As for your accusation of 'enabling' and the downward turn in Seagal's career. That's quite possibly fair to say, but we can only speculate. I think it's possibly more to do with Seagal's personality and agreements/conflicts with producers than any directors being at particular fault. Seagal is a powerful figure on screen and off and has always been master of his own destiny. Good or bad, I think each film for the most part appropriately reflects on Seagal and his passion or disinterest in each project. For the most part, I don't think it matters who the director is in that sense.

In the case of these two films, Oblowitz did bring something to the table. He'd caught people's eyes with THIS WORLD, THEN THE FIREWORKS (1997) and OFAK certainly has the marks of an auteur. It's wildly ambitious and from those flaws I deduce that the final cut isn't as it was intended.


For Budget approximately 20 million Usd,They’ve made John Wick;but What we have seen Steven Seagal’s worst film that date.Definetely career killer.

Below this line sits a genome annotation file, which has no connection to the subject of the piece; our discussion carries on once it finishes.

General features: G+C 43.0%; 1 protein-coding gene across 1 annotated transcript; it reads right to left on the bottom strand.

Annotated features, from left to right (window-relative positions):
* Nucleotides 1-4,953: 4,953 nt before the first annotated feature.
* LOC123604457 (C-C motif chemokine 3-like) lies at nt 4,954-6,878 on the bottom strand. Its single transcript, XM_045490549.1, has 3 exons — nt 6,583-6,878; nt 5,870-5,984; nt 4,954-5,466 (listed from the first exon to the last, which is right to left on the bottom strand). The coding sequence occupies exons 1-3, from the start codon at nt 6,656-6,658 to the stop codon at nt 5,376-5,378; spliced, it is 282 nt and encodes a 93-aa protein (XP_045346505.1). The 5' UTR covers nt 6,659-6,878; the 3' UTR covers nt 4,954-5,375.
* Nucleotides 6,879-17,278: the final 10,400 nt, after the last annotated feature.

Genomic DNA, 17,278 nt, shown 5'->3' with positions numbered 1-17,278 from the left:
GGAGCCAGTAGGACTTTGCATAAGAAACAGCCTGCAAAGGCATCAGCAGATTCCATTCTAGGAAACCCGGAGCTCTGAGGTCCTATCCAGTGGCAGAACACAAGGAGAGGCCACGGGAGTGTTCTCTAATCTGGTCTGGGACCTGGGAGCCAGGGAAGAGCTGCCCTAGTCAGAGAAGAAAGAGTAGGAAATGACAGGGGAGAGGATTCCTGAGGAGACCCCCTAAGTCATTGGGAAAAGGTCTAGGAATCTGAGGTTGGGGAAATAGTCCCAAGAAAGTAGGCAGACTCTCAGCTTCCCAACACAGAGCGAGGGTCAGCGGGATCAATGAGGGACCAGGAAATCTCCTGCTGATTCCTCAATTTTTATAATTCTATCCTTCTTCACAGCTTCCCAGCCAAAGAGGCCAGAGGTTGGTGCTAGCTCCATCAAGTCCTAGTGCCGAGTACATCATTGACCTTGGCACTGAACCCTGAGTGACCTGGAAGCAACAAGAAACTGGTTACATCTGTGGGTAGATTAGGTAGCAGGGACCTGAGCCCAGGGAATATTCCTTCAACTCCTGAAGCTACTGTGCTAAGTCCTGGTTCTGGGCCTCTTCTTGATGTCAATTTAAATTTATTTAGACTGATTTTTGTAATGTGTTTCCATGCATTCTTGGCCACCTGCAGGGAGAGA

The JOHN WICK comparison is a pretty good one. In terms of OFAK's aesthetic, it's very similar to that of the JW films. With a bit more love and attention, this really could have been the JW of its day. As it was, it just ended up disappointing and confusing pretty much everyone, myself included. But of all Seagal's films over the last 20 years, it does really stand out and I really like that about it.

Forrest Taft

Active Member
Have to agree that Out for a Kill is pretty terrible. Reminds me of the original Slinger version of Van Damme’s Cyborg which was filled with out-of-place rock music and moody, artsy takes. Sure, it was the ‘director’s vision’, but totally unmarketable and not what the money men want. That movie was re-edited to make it more audience-friendly. Out for a Kill, by the evidence on-screen, wasn’t. Scenes come and go with no logic, dialogue is poorly synched, obvious fight doubles, atrocious green-screen, it’s endless. The central concept and ideas could have been good in a decent film. Unfortunately, Out for a Kill is quite far from a decent film.


Active Member
Love reading about the grubby day to day business of movie making on the fringes. You can't make this stuff up:D Thanks for posting.


Thanks to Lee for posting the link to the article "The King of the Geezer Teasers: Inside Randall Emmett’s direct-to-video empire, where many Hollywood stars have found lucrative early retirement" by Joshua Hunt.

Here's some quotes from the section on Michael Oblowitz: